Upgrades for Homeowner Tax Deductions

Wendy Weir
Published on September 24, 2016

Upgrades for Homeowner Tax Deductions

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In the rush to file taxes each year, many homeowners are more focused on meeting the deadline than understanding their deductions — especially if it’s their first year as a homeowner. There are many specific home buying tax deductions via Bill Gassett, for all homeowners and first time home buyers.

Now that this year’s tax deadline in April is approaching, you have some time to think, with some tips on fine-tuning your strategy.

Additional Tax Deductions

Many people are not aware of all the additional tax deductions available such as; a home office.

Home renovations that are tax credits for energy efficient upgrades; new doors, windows, furnace…

 

or Renewable Energy Upgrades which are all outlined in Tax Benefits of Owning A Home via Paul Sian.

Defining Homeowner Tax Deductions

A tax deduction reduces your taxable income so you pay tax on less income. If you own your primary residence, the IRS allows you to deduct mortgage interest and property taxes you paid throughout the year for which you’re filing.

This deduction happens on Schedule A of your IRS tax returns. You then carry this deduction over to the front of your tax return, which is called Form 1040, and subtract the deduction from your gross income to arrive at a new, lower income, which you’re actually taxed on.

Simply put: Being taxed on income that’s been reduced by deductions means you pay less taxes.

Exactly What Can I Deduct As A Homeowner?

Your property taxes are deducted from your income using line 6 of Schedule A, and this can include all property taxes paid during the filing year.

If your mortgage payments include your real estate taxes, you can deduct only the amount your lender actually paid to your county assessor that year (rather than the amount your lender collected from you to pay taxes).

If you bought the home in the year for which you’re filing, your line 6 deduction can also include any pro-rated property taxes you paid on your final closing statement, so keep that statement in your tax files.

Your mortgage interest is deducted from your income using lines 10 and 11 of Schedule A. Line 10 is to deduct mortgage interest paid to your lender, who will send you a 1098 form showing how much mortgage interest you paid them during the tax year. Think of a 1098 like a W2, but instead of showing how much you made, it shows how much mortgage interest you paid. If you refinanced from one lender to another during the year, you’ll get 1098 forms from each of them, and can deduct interest paid on both.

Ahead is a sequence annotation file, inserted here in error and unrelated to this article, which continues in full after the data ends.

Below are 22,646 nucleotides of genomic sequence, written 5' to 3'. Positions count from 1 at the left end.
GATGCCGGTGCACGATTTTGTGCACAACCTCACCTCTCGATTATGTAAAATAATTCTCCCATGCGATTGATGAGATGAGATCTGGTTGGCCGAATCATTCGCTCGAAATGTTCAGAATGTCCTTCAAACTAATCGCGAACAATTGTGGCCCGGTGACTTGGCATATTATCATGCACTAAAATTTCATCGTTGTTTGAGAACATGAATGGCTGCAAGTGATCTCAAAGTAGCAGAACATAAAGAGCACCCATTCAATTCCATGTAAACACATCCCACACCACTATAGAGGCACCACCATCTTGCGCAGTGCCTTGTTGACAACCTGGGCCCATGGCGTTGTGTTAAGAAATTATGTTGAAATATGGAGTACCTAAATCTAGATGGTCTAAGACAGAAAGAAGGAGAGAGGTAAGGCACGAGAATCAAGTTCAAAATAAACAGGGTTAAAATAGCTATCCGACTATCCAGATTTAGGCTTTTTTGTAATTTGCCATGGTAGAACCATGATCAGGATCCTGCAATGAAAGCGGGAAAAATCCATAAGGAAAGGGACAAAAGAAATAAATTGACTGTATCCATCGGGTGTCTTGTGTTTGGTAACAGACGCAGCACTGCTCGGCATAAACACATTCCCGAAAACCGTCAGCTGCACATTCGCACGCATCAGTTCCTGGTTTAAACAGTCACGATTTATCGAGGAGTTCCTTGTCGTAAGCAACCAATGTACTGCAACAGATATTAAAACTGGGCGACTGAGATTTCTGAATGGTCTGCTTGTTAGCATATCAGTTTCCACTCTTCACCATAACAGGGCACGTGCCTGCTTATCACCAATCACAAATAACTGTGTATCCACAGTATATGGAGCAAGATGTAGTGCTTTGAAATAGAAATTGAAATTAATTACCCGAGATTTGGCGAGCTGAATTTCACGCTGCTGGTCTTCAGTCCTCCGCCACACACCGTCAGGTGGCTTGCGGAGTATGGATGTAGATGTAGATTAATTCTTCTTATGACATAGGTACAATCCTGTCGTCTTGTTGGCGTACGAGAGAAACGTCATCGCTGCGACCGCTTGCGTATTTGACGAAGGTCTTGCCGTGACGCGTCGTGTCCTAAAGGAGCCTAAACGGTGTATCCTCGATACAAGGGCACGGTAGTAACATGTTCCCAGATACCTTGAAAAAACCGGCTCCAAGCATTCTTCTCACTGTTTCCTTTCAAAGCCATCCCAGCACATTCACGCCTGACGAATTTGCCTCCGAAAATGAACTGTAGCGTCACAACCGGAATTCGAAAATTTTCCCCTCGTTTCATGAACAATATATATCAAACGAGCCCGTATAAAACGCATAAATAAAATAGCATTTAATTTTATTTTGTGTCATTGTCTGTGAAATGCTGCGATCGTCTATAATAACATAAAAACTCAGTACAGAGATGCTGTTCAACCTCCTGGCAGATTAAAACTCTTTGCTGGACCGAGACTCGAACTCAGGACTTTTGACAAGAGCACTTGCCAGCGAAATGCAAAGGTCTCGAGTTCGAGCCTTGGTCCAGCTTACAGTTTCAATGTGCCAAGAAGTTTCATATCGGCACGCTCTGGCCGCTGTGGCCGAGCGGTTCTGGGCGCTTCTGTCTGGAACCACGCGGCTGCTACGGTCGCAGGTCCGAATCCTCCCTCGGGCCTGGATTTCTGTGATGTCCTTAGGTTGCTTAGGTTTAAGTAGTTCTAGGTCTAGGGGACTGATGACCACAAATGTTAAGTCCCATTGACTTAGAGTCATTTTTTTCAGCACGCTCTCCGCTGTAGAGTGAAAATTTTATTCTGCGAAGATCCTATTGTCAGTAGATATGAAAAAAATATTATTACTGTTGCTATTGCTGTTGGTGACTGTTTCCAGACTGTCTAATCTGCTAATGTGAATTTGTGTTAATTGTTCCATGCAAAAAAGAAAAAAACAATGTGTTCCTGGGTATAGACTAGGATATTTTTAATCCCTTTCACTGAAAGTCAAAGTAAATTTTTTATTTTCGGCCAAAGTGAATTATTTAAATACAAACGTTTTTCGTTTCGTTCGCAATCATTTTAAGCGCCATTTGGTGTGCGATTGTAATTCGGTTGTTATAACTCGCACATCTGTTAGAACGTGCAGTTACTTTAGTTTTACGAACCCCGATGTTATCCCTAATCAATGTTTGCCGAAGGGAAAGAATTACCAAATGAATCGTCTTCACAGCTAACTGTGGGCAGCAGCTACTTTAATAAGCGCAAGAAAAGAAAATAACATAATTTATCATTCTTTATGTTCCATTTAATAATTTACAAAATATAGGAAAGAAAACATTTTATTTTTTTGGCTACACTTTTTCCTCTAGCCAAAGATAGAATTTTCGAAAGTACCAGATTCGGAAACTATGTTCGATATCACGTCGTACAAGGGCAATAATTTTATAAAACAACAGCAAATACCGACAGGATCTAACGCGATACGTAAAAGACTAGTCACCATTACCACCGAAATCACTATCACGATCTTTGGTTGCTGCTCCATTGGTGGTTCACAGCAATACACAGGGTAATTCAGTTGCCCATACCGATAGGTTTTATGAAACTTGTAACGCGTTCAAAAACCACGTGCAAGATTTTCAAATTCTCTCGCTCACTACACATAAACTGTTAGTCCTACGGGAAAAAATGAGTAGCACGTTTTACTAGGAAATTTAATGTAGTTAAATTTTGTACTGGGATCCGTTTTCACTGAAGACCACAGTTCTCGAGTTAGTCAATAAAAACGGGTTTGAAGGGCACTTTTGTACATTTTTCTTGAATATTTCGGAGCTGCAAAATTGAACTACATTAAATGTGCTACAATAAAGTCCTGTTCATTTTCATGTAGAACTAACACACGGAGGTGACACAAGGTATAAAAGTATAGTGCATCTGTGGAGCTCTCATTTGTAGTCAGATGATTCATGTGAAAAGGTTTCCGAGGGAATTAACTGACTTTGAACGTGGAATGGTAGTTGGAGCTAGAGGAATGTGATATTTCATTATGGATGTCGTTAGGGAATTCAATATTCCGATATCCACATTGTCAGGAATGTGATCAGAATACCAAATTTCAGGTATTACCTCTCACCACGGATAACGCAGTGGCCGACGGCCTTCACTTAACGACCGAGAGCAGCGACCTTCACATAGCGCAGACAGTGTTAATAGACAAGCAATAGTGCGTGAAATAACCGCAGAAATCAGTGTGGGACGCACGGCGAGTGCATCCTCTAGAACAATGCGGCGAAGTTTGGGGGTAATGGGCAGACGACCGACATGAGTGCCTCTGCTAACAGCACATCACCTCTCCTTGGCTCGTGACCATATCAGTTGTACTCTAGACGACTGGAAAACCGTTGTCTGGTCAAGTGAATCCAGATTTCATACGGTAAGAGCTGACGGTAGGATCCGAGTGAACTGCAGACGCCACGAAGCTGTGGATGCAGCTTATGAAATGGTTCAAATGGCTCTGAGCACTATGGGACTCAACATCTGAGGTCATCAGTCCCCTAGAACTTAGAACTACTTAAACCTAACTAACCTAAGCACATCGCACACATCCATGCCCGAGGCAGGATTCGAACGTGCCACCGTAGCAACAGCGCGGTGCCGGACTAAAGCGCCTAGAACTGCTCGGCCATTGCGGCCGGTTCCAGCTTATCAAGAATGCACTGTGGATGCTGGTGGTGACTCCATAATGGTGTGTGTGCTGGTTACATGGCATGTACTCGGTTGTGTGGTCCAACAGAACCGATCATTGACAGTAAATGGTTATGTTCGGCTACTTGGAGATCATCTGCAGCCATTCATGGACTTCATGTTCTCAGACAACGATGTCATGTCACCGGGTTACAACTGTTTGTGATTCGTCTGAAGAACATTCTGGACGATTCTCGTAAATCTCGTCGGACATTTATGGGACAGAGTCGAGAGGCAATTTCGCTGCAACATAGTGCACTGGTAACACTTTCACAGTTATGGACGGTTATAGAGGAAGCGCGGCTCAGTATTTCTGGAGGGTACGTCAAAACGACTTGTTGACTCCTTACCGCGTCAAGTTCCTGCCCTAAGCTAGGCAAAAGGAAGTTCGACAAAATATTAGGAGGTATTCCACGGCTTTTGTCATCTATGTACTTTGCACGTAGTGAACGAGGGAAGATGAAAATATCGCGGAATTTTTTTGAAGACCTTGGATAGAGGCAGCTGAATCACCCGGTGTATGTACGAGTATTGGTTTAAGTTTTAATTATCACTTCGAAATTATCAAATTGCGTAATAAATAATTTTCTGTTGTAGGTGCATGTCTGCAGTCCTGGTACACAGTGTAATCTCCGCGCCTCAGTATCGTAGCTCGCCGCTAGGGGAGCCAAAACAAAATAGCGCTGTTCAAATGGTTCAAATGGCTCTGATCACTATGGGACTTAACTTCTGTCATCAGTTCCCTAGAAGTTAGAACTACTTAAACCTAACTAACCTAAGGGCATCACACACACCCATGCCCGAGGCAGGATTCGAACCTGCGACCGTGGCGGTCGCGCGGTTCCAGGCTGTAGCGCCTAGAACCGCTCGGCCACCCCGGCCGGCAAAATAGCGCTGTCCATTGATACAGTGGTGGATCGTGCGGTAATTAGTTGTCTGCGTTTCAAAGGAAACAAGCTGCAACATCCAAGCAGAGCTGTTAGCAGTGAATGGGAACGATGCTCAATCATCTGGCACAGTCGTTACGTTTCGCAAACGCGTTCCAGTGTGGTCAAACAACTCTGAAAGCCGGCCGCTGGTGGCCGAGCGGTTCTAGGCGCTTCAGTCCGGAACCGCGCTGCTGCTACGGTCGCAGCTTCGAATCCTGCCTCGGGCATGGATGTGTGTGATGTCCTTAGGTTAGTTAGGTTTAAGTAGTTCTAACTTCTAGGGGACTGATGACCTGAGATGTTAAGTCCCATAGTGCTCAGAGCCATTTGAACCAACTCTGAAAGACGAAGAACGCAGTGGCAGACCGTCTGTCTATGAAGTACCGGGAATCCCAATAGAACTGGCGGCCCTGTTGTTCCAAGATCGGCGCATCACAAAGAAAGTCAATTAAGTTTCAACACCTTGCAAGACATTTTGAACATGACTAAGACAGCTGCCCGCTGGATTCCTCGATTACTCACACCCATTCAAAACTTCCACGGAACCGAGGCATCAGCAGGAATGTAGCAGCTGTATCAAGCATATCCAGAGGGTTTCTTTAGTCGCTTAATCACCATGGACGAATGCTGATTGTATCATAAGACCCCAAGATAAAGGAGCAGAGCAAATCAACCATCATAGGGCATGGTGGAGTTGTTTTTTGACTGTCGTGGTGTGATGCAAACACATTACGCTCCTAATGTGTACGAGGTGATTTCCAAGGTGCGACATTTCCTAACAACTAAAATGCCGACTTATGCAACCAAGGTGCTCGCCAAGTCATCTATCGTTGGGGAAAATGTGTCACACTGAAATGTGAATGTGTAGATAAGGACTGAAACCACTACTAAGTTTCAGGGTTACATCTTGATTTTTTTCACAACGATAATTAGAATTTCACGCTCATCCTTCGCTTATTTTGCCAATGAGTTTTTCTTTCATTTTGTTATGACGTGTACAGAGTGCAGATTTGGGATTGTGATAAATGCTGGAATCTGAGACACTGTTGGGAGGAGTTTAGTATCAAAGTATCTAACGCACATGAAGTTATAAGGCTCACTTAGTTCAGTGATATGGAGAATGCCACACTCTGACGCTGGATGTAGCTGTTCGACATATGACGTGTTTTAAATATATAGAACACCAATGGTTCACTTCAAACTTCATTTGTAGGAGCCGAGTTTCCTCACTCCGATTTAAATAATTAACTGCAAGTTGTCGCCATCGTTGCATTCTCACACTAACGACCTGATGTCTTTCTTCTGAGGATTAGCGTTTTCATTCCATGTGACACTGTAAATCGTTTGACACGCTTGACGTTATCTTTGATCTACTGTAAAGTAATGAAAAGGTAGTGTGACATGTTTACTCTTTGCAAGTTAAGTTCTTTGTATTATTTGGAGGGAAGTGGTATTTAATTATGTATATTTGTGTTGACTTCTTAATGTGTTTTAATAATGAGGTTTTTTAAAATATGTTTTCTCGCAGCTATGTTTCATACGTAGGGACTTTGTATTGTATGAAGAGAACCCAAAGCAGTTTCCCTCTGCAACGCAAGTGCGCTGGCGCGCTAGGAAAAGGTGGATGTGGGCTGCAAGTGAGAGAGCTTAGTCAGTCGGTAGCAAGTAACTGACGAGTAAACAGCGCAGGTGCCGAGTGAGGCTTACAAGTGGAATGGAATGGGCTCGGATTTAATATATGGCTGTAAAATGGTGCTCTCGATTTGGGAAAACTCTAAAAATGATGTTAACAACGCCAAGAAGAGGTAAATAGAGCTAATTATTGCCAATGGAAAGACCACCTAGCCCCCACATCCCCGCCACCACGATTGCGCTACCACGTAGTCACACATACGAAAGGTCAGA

If you bought the home in the year for which you’re filing, your line 10 deduction can also include any pro-rated mortgage interest, “discount” fees, or “origination” fees you paid on your final closing statement, so keep that statement in your tax files, too.

Line 11 is to deduct mortgage interest paid to a private lender that didn’t issue a 1098. In these cases, the IRS requires you to write that recipient’s identifying number and address on the dotted lines next to line 11. If the recipient is an individual, the identifying number is their social security number. If it’s an entity, it’s their employer identification number.

However, many people are not aware of all the Additional Tax Deductions available such as; a home office, home renovations, property tax exemptions for Veterans, costs of selling your home, as well as tax credits for Energy Efficient Upgrades: new furnace, windows, doors… or Renewable Energy Upgrades which are all outlined in Tax Benefits of Owning A Home via Paul Sian.

What does my tax benefit look like after deductions?

Suppose you were a single home buyer earning $90,000 per year and buying a $300,000 home with 20 percent down using a 30 year fixed rate of 3.75 percent.

This would give you a total housing payment of $1,478, which is comprised of $1,111 mortgage payment, $300 property taxes, and $67 insurance. A full year of mortgage interest would be about $9,000, and a full year of property tax would be about $3,600. These two deductions reduce your taxable income by about $12,600.

To quickly calculate your estimated tax savings, you can multiply $12,600 by your estimated tax rate of about 28 percent. The result is $3,528, meaning you’ll pay about this much less in taxes because of your homeowner deductions.

If you convert this to a monthly figure of $294 and subtract it from your total housing payment of $1,478, it reduces your after-tax housing cost to $1,184.

These are only illustrative estimates. You should consult a tax professional for precise figures specific to your situation.

Will mortgage interest deductions be eliminated soon?

Every year, politicians debate the relevance of homeowner tax deductions, to reduce the benefits of the mortgage interest deduction. Although not a major topic in this year’s election, is it something to watch closely and NAR is one of the strongest proponents for ensuring the mortgage interest tax deduction for homeowners. So here is on article about getting ready for tax timevia NAR

Wendy Weir Relocation – Real Estate Agent, Relocation Specialist, Birmingham, MI

Related:

Property Taxes: How to Lower Them via Just Close

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